Sale of South Bend ethanol plant finalized

There was a last minute surprise for those who asked a judge to block the sale of the New Energy ethanol plant in South Bend.

Turns out, the sale was actually finalized on Monday of this week (March 18th).

Today, U.S. District Court Judge Robert Miller went ahead with a scheduled hearing on the matter anyway.

“They closed on the purchase Monday, so we’ve said to the judge today, well, we need to have a stay that prevents them from dismantling the plant, from selling the plant, from encumbering it with mortgages or whatever liquidators do,” said Plaintiff Robert Salazar who is the CEO of Texas based Natural Chem. “It’s like you let the fox in the henhouse, the fox is going to eat some chickens.”

The new owner is a joint venture between two liquidators: Canadian based Maynards, and California based Biditup.

“It did concern me a little to find out that the property was divided into two pieces between the real estate and the personal property, went to two different entities,” said Rudy Yakym, Jr. of Cyberlink Technologies, who has expressed an interest in buying the plant from the new owners and restarting production.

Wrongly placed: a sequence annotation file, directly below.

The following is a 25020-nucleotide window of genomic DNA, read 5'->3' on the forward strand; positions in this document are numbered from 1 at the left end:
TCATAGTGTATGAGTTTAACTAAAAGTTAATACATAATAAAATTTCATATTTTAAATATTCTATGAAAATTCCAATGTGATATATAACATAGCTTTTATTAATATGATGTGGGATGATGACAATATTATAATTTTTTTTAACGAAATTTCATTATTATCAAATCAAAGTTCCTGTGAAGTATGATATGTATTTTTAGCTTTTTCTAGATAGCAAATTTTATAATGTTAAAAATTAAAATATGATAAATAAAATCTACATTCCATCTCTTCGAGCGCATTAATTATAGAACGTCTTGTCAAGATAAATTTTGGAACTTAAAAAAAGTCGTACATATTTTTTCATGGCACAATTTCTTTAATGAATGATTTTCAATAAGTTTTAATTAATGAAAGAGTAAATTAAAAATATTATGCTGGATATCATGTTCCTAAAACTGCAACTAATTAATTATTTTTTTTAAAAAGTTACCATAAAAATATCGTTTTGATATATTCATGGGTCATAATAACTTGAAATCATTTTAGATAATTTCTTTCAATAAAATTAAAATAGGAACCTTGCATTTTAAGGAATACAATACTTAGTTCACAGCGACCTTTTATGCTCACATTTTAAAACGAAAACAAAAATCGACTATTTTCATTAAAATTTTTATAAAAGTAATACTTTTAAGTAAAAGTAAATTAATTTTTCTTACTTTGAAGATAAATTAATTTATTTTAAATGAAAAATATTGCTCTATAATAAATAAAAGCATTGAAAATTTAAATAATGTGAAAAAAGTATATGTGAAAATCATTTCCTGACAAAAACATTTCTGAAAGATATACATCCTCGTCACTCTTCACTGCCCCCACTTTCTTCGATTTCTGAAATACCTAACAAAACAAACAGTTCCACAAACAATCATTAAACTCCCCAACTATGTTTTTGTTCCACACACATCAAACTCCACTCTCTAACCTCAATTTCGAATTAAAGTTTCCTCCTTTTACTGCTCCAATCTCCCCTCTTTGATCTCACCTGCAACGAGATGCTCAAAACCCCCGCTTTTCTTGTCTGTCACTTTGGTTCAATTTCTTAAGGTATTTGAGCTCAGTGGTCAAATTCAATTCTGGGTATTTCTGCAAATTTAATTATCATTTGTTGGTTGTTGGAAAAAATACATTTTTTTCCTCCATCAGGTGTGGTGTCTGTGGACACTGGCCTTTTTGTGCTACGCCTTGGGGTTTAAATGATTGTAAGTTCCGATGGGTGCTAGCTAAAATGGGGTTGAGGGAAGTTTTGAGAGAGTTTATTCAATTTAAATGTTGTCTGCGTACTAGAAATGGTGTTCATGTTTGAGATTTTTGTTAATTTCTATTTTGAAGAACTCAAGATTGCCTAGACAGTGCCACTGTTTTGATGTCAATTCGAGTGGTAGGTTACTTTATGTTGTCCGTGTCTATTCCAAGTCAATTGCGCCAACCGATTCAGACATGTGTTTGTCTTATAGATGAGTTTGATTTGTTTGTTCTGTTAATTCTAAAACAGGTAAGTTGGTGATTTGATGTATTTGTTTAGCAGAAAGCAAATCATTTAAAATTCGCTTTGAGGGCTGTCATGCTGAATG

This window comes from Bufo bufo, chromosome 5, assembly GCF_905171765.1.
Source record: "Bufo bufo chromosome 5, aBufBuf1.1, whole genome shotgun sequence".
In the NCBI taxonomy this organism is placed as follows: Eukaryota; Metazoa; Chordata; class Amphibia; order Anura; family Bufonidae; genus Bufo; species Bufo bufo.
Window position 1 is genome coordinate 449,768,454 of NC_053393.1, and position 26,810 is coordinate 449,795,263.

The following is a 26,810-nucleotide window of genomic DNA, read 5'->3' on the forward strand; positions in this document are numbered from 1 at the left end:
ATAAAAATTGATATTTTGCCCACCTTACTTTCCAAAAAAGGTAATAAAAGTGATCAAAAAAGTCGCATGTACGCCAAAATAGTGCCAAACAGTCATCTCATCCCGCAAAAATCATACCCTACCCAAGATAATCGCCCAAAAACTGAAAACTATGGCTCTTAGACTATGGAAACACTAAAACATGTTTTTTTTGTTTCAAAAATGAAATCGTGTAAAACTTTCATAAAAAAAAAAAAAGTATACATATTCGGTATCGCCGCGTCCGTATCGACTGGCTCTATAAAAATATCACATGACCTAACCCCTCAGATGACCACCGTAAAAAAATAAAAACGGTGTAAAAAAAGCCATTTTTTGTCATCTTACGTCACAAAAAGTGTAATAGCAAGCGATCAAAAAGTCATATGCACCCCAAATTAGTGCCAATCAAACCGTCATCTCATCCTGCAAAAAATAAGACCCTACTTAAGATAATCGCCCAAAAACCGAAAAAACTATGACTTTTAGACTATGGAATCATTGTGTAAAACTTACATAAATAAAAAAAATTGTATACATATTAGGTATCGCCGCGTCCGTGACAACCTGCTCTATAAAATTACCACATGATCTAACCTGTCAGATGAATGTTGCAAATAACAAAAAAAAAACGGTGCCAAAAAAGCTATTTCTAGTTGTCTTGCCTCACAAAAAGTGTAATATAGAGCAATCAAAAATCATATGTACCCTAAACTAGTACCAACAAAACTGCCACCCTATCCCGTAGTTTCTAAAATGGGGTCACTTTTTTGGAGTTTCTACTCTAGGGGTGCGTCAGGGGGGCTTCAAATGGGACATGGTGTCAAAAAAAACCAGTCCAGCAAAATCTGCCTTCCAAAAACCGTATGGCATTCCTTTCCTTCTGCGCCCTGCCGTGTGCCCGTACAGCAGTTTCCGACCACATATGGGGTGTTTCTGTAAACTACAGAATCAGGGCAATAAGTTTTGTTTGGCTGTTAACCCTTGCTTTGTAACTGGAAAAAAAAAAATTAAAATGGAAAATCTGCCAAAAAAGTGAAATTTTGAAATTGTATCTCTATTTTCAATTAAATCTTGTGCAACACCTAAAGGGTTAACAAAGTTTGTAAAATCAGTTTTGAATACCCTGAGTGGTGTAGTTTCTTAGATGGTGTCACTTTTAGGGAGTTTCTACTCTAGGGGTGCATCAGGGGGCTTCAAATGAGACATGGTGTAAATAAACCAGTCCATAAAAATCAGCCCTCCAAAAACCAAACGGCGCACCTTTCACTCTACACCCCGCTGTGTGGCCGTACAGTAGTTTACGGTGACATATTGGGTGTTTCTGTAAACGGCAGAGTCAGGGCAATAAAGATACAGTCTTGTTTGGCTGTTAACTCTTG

“I’m very optimistic that we’re going to be able to put together a deal and also put together a deal that will bring not only the original jobs back, but another 100 or 200 jobs in addition to that with other things we want to do with the property,” said Yakym.

Salazar feels the only way production will be resumed at the plant, is if the court voids the sale, and orders that a new auction be held. “I don’t want to disparage anybody but liquidators liquidate, right?”

Salazar says the new owners “seem to want a very big premium for that plant. In other words, we all felt the plant was worth $8 to $10 million, they got it for $2.5 million because they colluded and now they’d like somebody like us to pay them that $8 to $10 million, well we’re not going to do that.”

Salazar instead chose to challenge the way the January ethanol plant auction was conducted. “I’d rather spend $2 million on legal proceedings and win, rather than pay them $5 or $6 million.”
Today, the judge took the matter under advisement and said he intended to rule by Monday at the latest.

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